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Gorillas typically give birth to only one infant at a time. Gorilla Twin birth is a rare event in mountain gorillas. Even with the birth of twins, the survival for twins are very limited. The reasons for low survival rates of twins are not yet fully understood, but it is thought to be related to the difficulties in the care of the two babies. This is mainly because gorilla mothers are completely responsible for infant care at early birth stage and even despite the increased energetic demands of nursing twins, she will not allow other group members to hold or assist in any other way.
There are currently 8 and 4 documented cases of gorilla twining in Rwanda and Uganda respectively in the last 50 years. Because 50% of the Bwindi gorillas are wild unhabituated, there are several twin births that are not reported as they can’t be monitored in the wild unhabituated state. Trackers from Uganda Wildlife Authority have however witnessed at least 3 mothers from wild unhabituated gorillas with twins. This brings the total recorded twin births in Rwanda to 8 and 7 in Uganda. There are however no records of the surviving sets of twins in Uganda.
In Rwanda, the first set of twins were born in 1986 and only survived nine days, while those born in 2008 died the day they were born because of infanticide. In Uganda, the first recorded set of twins were born in 2004.
Susa A gorilla group is the first known group to have a set of surviving twins in the history of mountain gorillas. The birth of the twins occurred in May 2004 when Nyabitondore gave birth to two babies who were later named Impano and Byishimo (the male was called Byishimo meaning “joy” and the female Impano, meaning “gift”). Another twining occurred in the same group later in 2011 and they were named Impeta and Umudende, although Umudende passed on in 2015 (Impeta “a medal” to signify that the Susa group should be awarded a medal thanks to their status and Umudende, “an award of high value” to signify the same award for the Susa group). Hirwa group is known to have the second ever surviving twins named Isango Gakuru and Isango Gato born to Kabatwa.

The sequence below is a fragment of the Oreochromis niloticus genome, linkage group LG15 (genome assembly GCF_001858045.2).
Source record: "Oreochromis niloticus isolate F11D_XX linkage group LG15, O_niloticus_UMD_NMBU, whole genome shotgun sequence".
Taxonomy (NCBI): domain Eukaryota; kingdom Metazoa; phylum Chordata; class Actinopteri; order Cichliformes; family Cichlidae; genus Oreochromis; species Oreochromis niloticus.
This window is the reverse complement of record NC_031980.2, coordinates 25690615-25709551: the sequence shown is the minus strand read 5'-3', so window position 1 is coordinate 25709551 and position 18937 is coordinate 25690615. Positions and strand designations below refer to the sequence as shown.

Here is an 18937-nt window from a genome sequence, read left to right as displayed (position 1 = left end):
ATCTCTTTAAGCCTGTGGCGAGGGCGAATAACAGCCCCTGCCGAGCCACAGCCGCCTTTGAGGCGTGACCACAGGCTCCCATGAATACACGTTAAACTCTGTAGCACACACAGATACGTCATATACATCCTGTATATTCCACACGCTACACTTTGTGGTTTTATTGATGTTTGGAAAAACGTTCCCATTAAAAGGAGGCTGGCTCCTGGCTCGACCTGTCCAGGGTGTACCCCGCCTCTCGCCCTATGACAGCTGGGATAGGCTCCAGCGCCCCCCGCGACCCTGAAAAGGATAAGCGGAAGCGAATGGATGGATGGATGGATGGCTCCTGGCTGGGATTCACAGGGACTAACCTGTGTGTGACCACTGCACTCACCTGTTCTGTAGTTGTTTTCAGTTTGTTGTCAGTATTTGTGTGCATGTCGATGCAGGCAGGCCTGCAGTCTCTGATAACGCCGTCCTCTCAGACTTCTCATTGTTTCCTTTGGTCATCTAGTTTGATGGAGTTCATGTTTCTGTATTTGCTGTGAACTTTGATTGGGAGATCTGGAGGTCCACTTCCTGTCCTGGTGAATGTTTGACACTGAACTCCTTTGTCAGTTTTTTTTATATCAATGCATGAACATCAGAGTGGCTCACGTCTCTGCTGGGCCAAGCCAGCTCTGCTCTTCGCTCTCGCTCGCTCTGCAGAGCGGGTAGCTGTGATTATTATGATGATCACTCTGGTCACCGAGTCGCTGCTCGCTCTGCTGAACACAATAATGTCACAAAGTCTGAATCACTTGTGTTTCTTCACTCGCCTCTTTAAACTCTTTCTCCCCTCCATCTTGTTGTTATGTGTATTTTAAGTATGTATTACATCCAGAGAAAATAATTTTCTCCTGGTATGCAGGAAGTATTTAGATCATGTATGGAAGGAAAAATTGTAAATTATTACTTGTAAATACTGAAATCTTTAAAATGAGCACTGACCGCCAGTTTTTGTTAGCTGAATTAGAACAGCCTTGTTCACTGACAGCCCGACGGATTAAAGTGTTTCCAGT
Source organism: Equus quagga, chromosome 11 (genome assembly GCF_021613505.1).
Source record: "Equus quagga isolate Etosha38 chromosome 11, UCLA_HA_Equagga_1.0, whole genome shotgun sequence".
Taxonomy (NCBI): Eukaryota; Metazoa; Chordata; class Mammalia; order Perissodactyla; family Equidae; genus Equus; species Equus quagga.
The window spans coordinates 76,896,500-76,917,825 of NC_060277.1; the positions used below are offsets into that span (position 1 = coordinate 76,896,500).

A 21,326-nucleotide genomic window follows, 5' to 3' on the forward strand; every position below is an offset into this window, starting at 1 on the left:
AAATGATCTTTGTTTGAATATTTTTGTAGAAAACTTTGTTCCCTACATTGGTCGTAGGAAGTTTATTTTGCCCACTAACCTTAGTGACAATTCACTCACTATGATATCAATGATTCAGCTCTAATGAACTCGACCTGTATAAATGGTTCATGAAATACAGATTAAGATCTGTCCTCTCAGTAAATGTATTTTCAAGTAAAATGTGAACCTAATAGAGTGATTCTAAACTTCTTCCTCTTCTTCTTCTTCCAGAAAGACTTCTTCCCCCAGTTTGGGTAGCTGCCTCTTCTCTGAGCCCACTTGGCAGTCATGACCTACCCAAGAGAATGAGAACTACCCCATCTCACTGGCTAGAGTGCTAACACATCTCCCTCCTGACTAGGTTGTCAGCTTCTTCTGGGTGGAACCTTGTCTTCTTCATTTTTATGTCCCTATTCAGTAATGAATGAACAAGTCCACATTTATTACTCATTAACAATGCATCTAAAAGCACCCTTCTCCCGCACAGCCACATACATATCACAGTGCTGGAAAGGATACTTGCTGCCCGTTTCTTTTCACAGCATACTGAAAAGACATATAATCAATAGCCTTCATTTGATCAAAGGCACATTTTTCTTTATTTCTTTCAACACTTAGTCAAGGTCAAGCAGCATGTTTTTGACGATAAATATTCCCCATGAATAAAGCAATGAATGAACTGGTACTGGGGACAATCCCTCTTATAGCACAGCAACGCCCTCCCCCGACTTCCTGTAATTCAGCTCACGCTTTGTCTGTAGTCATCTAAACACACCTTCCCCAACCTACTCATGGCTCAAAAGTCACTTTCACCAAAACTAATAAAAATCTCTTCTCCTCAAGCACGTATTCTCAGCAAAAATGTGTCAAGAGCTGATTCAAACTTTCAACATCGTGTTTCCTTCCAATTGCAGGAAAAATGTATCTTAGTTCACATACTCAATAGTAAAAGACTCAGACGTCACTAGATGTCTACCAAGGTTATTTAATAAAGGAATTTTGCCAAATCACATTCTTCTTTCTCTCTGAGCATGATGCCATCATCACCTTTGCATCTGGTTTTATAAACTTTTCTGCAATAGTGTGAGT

One of the most recent case of twinning was in Rwanda’s Volcanoes National Park where Isaro, a 16-year-old adult female of Isabukuru group, gave birth to two babies. This highly welcome birth was recorded on 18th January 2016. It is unfortunate that only one of the twins is surviving. Again, in August 2016, Kalisimbi, an adult female in Amahoro group was spotted with newborn twin babies, but unfortunately the twins died the following day. The mother kept carrying both dead infants all night, but droped them the following days. The two babies (both females) died of traumatic injuries.
In Uganda, Nkuringo family is the first gorilla group to record the birth of gorilla ‘twins’ in Bwindi Impenetrable Forest National Park in December 2004. One of the twins however died shortly after birth as the mother could not take care of the two infants. The Nkuringo family welcomed a set of twin gorillas from mother Kwitonda, named Katungi and Muhozi. Unfortunately, Katungi died at the age of 1.5 years due to illness. Another twin birth occurred in 2008 in Nkuringo group. There are also records of twin births in Kyaguliro group.
One of biggest challenges of twin mothers in the first few weeks after the twins’ birth is keeping up with the group, as mothers usually use their arms to support infants until they are strong enough to grasp on tightly by themselves. Mothers with twins can be seen struggling to take care and feed both twins. The group members where twins are born have always been seen helping the mother care and transport the twins.
It is important to note that female gorillas become sexually active at approximately age 6 and then go through what is called ‘adolescent infertility’ for usually at least 2 years, during which time they will mate but will not become pregnant. The average age of first birth is approximately age 10 years (range 8-13 years). Gestation (pregnancy) length is 8.5 months. The typical interbirth interval (time between births of offspring that survive) is 4-5 years.